Up in the parking garage, Chris Thomas began pulling PVC and MultiGP Gate parts out of his bags and looking at the solid walls of concrete to see how he could best get them set up. Wedging the pvc into the small gaps, he cordoned off a makeshift racing gate using a concrete pillar as a central apex and wrapped a ‘candy cane’ shaped course up one direction and down the other. At the far end we used a barrel as a hairpin, a second hairpin that dropped over a metal railing to the lower level, a third hairpin around a MultiGP flag at the end of the hook before sweeping back around around the other side of the central apex again and through the timing gate.
As I was being interviewed by a couple media guys there, Brian Morris’s quad decided to get wild and he ended up with a couple slices on his hand which required a trip to the hospital. He managed to make it back in time for the races, and like a true competitor went on to win first place at the end of day.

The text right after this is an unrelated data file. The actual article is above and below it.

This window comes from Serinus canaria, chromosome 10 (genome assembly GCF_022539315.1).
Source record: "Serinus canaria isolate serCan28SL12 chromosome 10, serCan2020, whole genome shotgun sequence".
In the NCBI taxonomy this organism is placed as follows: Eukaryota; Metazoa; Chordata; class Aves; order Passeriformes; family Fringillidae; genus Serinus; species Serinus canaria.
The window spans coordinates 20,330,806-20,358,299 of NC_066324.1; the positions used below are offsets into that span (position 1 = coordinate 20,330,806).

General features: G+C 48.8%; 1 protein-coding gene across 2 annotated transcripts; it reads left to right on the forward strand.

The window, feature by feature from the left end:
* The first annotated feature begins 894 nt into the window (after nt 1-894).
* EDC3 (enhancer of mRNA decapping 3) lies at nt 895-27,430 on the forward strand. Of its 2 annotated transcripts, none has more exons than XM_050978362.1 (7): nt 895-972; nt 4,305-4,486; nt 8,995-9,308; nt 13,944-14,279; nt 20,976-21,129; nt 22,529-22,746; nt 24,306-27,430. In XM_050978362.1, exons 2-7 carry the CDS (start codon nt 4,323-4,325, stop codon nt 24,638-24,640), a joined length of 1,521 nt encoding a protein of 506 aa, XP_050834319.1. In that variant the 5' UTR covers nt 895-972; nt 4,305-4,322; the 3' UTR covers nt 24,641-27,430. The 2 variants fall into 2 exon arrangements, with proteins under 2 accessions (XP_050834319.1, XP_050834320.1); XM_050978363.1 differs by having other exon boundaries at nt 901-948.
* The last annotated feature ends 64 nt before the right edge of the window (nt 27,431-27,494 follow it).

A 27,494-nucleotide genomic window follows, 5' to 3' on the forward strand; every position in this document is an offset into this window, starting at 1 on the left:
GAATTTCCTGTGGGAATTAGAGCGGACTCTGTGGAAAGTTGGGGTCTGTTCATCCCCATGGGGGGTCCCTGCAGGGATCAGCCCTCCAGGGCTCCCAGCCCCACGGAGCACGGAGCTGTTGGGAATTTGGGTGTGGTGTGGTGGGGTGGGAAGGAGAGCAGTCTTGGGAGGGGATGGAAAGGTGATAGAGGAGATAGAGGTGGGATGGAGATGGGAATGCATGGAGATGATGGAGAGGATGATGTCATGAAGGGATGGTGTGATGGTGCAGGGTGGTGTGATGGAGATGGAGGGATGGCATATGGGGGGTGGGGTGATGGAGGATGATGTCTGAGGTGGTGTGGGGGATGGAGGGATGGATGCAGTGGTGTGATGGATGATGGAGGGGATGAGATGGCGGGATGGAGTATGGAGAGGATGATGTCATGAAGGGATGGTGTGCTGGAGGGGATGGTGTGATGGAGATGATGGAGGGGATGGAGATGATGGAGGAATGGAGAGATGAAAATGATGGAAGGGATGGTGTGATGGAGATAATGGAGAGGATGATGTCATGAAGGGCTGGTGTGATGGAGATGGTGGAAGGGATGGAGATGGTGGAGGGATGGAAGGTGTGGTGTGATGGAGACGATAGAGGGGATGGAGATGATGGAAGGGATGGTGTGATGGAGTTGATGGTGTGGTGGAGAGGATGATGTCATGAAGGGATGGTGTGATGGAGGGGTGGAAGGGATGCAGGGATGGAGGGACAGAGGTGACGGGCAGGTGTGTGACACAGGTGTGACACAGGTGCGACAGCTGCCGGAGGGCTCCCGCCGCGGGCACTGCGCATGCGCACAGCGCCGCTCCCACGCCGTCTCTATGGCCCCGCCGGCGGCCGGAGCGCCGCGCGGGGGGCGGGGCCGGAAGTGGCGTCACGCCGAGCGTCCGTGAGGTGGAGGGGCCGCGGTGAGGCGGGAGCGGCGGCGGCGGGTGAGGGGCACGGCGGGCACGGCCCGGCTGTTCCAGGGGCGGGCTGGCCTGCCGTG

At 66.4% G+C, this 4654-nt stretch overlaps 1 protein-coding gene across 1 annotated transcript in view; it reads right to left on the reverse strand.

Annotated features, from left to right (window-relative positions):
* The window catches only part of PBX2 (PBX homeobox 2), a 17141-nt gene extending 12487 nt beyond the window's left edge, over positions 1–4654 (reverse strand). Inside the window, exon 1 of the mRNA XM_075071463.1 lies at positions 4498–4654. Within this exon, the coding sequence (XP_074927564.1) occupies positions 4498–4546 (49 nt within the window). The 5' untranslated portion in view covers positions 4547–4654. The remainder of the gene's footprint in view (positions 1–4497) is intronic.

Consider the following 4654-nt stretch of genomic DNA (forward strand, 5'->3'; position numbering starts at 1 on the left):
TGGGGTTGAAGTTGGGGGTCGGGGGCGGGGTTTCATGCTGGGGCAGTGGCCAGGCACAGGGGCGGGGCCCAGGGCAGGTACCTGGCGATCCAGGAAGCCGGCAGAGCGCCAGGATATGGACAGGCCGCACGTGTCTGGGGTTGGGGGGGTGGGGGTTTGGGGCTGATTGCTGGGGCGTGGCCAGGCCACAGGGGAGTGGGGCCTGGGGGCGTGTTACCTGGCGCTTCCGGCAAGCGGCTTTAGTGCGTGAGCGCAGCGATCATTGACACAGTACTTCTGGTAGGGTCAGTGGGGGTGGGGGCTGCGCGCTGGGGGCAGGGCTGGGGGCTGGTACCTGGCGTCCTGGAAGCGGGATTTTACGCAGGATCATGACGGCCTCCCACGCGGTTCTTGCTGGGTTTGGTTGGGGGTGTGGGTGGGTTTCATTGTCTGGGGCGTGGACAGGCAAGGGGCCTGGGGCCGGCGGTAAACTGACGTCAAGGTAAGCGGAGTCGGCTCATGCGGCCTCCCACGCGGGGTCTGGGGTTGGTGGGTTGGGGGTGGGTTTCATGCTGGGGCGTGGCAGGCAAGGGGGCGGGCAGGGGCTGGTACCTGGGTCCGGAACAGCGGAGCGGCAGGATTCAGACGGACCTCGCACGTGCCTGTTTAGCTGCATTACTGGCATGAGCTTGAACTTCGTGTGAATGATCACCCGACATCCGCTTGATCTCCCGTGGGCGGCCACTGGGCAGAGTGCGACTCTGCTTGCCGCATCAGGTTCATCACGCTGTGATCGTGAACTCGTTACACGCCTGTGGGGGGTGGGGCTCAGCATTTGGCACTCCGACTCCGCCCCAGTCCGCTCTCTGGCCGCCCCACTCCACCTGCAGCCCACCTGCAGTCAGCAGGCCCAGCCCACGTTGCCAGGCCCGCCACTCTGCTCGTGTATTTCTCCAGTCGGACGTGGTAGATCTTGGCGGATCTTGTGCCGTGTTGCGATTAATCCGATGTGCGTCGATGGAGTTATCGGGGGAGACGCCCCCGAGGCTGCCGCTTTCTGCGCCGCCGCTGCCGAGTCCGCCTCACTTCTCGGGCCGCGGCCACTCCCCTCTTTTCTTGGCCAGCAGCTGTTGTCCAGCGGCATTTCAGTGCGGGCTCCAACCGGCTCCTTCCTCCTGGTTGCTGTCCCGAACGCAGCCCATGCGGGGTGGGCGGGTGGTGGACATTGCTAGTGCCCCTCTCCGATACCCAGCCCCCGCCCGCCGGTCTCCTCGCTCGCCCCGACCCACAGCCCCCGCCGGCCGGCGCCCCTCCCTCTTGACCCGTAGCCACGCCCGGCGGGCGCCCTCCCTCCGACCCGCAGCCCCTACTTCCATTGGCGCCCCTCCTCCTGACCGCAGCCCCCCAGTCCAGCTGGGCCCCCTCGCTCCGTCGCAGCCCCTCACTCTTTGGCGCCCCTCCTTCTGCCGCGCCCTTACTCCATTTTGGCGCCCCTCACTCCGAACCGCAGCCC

On the first race we didn’t run the timing transponders, so of course I was able to run about four good laps before crashing and breaking all my HQ5045 (non-BN). Unfortunately, I didn’t plan well enough for the parking garage and brought too much HQ5045BN and 4S and not enough HQ5045 and 3S. The following two races I kept drifting out of the sweeper and smacked into the timing gate twice, one of the times getting hung on the timer cables.
The buzz of the quadcopters started drawing the attention of people parking to attend the Maker Faire and a few spectators hung around the edges of the course and behind the pilot area to watch and ask questions as we raced.